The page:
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Global stocks in trouble as markets bet on rising borrowing costs

GLOBAL CAPITALS: With markets betting that the US Federal Reserve and the ECB will both raise their key borrowing costs by 75 basis points when they meet next month, stock markets struggled to recover on Wednesday after a three-day losing streak, as stubborn inflation that has central banks on both sides of the Atlantic preparing to raise borrowing costs again next month kept investors on edge, reported Reuters.

Wall Street fell after making early gains, while U.S. crude oil prices fell for the second day on fears that tighter monetary policy around the world could hurt demand and dampen the global economy.

The MSCI All Country stock index was down 0.2% and down 18.5% for the year as the war in Ukraine, soaring energy prices and rising interest rates made havoc on risky assets.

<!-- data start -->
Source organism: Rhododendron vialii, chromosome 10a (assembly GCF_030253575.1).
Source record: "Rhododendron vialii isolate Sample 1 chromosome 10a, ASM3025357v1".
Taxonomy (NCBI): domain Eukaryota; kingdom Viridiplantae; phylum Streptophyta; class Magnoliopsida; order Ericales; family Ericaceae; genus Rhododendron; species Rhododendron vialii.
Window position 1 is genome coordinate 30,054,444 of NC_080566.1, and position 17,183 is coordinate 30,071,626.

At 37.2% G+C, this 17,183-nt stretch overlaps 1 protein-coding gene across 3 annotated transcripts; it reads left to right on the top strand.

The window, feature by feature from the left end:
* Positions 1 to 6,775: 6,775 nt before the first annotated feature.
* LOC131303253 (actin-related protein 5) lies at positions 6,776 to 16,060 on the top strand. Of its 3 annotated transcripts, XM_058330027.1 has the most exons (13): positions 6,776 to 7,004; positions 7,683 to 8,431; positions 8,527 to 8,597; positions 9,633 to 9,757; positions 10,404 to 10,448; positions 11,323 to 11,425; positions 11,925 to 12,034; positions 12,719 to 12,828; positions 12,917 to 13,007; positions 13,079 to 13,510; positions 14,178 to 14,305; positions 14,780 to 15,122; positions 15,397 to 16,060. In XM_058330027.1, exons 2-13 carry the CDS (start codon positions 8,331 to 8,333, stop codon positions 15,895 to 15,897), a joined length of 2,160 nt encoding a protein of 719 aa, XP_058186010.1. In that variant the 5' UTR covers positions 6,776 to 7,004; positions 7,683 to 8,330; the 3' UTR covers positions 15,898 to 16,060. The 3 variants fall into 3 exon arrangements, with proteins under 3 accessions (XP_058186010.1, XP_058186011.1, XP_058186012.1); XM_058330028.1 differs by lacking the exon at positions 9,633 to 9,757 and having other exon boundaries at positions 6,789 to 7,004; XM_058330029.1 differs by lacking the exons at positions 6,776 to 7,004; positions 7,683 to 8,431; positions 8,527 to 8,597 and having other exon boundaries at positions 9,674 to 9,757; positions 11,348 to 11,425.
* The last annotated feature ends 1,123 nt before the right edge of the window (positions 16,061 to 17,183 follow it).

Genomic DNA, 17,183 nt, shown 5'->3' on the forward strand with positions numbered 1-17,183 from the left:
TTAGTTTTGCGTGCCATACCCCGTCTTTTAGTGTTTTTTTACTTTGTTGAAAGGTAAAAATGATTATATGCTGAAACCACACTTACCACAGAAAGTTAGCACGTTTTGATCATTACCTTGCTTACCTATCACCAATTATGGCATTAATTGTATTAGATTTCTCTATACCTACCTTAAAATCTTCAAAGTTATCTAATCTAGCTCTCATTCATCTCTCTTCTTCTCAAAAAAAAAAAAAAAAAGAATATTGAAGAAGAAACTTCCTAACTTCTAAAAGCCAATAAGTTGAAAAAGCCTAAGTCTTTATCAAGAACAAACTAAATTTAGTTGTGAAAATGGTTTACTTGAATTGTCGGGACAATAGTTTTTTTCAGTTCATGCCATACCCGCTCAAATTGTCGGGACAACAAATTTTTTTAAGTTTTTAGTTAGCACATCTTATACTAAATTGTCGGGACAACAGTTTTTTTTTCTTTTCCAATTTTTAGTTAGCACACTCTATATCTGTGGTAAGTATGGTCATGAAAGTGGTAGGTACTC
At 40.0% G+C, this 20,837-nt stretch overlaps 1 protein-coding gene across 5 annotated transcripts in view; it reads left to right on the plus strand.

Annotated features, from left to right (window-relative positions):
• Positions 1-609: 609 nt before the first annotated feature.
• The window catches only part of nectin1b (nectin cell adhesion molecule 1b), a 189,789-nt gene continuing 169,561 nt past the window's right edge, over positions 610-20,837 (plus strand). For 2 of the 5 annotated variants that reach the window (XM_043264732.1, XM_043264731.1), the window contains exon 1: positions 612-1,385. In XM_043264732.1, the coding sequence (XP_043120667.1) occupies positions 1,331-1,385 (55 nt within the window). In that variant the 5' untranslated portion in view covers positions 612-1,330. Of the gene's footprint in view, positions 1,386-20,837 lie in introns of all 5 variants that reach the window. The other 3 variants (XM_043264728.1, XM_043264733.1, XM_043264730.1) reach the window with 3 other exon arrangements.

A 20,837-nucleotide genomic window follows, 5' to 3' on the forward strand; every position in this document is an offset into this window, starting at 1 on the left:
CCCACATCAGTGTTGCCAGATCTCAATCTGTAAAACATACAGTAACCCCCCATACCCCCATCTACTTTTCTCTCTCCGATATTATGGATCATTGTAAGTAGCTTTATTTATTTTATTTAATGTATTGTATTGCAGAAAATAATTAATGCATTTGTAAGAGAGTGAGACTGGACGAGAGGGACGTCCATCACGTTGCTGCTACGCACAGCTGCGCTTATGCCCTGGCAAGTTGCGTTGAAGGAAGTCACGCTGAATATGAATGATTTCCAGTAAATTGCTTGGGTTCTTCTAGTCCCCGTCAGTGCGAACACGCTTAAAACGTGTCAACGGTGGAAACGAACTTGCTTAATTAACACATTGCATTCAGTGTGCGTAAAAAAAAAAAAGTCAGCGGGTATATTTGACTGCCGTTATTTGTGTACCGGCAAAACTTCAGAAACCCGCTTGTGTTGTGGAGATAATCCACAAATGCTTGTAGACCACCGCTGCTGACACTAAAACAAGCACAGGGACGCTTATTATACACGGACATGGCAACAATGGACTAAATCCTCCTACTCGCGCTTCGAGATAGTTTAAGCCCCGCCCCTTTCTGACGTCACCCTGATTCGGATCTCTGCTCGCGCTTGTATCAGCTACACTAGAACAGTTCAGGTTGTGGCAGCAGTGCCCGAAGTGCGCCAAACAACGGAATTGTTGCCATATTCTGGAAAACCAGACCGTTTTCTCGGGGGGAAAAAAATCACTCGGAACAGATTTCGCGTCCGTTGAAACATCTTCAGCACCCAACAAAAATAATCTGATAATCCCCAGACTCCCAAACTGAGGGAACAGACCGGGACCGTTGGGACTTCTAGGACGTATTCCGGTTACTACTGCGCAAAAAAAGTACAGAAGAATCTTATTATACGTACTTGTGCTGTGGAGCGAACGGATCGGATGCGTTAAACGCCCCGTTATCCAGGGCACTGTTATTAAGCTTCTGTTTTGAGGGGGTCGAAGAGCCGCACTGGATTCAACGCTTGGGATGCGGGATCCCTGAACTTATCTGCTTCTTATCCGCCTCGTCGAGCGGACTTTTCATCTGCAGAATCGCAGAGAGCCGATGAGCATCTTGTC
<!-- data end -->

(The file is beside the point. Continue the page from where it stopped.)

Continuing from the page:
The US S&P 500 index lost 0.17%, the Dow Jones Industrial Average fell 0.3% and the Nasdaq Composite was flat.

Europe’s STOXX 600-company stock index fell 1.1% to a six-week low, leaving it down nearly 15% for the year.

Economic news remained grim with overnight data showing economic activity in China, the world’s second-largest economy, extended its decline this month after new COVID-19 infections, the worst heatwaves since decades and the difficulties of the real estate sector.

Eurozone headline inflation for August hit a new record high, beating expectations and strengthening the case for a big rate hike by the European Central Bank on September 8.

Meanwhile, gold fell 0.4% to $1,715.4 an ounce, a one-month low. Crude oil fell further after declines of more than $5 overnight, but attracted support after industry data showed US fuel inventories fell more than expected.

U.S. West Texas Intermediate (WTI) crude futures fell 0.8% to $90.81 a barrel, after falling $5.37 in the previous session on recession fears. Brent futures for October fell 2.6%.

Cryptocurrencies defied the general gloom and held onto their gains, with bitcoin up 1.4% to $20,086